– Part 6 of the Bill stipulates the types of data protection enforcement (inclusive of financial penalties) and powers of the Court. Again, having a sound understanding of the enhanced sanctions brought in by the new data protection framework should assist organisations to formulate the appropriate risk management approach. Increased financial penalties and sanctions are one of the key changes in respect of the UK’s new data protection laws so make sure you are aware of these and their significance.

– Part 7 of the Bill looks at other, additional aspects, inclusive of criminal offences.

The Bill remains subject to further change. However, the Bill must be formalised and brought into force by the 25th May 2018, when the incoming of the GDPR brings the introduction of the UK’s new data protection framework.

What should organisations be doing now?

As stated above, while the Bill is still subject to further change, we strongly advise businesses to get themselves familiar with its layout and wording – this is what many organisations are already seeking to do in respect of GDPR.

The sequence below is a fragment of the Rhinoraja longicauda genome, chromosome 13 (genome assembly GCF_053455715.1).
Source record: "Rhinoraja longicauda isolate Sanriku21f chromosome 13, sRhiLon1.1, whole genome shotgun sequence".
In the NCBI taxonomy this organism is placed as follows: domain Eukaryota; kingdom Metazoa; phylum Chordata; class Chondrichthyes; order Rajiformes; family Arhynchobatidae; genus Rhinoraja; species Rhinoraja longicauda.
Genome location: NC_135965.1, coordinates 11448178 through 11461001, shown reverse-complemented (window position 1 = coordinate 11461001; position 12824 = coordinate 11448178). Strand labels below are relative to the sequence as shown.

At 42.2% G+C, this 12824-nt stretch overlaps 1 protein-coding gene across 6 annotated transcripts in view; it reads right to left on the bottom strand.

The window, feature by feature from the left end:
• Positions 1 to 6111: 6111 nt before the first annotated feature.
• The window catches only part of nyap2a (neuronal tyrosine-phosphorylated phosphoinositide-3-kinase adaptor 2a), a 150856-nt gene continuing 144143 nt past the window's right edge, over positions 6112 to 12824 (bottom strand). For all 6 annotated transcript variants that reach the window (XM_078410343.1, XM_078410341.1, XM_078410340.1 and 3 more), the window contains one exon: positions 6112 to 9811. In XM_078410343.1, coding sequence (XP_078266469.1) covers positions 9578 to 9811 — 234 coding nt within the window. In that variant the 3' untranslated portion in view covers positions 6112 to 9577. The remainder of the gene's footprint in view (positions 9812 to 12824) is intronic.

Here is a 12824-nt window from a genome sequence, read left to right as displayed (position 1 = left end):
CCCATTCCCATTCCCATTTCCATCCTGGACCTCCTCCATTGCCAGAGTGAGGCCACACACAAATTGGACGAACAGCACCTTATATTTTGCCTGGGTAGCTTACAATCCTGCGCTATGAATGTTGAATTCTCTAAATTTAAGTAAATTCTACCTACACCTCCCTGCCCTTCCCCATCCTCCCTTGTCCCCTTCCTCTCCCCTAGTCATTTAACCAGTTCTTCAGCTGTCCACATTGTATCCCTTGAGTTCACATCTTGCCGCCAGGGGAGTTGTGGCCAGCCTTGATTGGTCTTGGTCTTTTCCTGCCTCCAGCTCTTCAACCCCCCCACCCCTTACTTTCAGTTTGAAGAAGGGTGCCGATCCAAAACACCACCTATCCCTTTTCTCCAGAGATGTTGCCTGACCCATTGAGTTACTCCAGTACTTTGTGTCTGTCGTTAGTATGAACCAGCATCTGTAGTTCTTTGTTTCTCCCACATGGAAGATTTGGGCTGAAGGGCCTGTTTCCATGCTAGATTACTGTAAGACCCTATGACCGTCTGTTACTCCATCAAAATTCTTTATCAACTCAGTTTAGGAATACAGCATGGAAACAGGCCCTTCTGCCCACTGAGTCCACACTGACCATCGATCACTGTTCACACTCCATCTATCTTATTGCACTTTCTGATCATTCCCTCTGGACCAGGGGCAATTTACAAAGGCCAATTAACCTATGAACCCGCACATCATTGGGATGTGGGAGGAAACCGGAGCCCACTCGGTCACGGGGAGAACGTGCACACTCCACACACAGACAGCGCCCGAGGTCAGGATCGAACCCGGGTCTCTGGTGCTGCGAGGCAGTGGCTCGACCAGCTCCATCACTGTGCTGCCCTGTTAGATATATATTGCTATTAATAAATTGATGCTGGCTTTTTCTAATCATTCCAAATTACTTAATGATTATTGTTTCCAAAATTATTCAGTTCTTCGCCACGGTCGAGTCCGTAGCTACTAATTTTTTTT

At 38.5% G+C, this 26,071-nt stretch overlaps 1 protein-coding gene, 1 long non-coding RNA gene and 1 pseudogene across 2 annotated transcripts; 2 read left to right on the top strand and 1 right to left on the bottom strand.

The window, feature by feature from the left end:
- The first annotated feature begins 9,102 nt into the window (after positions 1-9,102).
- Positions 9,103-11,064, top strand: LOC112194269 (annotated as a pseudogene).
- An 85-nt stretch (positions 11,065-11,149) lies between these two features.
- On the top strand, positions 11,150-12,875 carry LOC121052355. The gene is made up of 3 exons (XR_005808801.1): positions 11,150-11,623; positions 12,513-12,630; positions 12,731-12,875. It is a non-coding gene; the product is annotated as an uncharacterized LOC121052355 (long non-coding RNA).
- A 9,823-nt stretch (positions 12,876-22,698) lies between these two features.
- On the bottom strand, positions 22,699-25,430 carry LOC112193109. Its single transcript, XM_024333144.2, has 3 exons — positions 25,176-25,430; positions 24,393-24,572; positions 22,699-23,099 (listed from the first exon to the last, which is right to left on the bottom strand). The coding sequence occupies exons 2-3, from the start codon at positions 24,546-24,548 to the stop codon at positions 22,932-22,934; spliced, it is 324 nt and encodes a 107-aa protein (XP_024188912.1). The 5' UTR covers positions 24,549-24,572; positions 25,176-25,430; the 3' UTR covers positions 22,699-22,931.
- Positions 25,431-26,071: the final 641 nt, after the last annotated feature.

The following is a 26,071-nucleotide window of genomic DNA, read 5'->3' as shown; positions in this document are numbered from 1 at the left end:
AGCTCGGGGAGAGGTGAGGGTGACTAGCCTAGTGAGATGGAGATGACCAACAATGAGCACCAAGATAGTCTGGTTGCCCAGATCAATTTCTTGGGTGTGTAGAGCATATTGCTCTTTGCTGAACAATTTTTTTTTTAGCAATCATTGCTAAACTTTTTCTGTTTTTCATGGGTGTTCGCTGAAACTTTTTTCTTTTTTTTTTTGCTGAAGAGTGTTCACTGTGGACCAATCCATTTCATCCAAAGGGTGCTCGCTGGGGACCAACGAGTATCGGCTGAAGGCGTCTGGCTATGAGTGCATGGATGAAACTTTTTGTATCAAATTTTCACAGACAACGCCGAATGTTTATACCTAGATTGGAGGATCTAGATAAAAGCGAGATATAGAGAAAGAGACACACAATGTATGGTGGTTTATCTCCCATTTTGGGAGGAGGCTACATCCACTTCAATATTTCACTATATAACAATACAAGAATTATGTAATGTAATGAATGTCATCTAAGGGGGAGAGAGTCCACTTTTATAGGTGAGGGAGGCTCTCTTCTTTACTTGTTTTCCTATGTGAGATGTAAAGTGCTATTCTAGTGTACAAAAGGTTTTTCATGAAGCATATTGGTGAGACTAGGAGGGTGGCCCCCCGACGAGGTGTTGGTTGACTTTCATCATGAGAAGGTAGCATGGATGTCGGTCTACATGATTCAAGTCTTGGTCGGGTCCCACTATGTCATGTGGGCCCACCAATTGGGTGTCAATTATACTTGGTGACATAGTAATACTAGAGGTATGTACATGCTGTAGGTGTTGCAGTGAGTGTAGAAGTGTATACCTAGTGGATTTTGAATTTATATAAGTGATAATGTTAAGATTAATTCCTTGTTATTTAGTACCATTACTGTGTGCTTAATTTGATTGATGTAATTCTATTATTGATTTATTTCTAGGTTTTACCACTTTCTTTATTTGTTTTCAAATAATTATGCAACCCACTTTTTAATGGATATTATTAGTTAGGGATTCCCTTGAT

Use the time you have between now and the 25th May 2018 to ensure that your organisation is establishing a sound understanding in respect of these changes, and most importantly – understanding what they mean for you and your business.

Harrison Drury will continue to post updates in respect of the UK’s changing data protection framework. If in the meantime you have any questions, please contact our Regulatory Team on 01772 258321, and a member of our team will be more than happy to assist. Alternatively, you e-mail David Edwards direct.

2 Comments

By Felicia on June 1st, 2018

What’s the main difference between the GDPR and the Data Protection Act (2018) i.e. what’s in tne DPA 2018 that was not covered in the GDPR?

By David Maddox on July 10th, 2018

One point of conflict between the GDPR and the DPA 2018 is the need for registration. The GDPR states that the need to register for the processing of personal data should in general be abolished (apart from high-risk businesses). However, the DPA requires registation and the payment of fees. On the basis that both are in effect law in the UK currently – can I ignore the need for registration citing the GDPR?

Cheers Maddox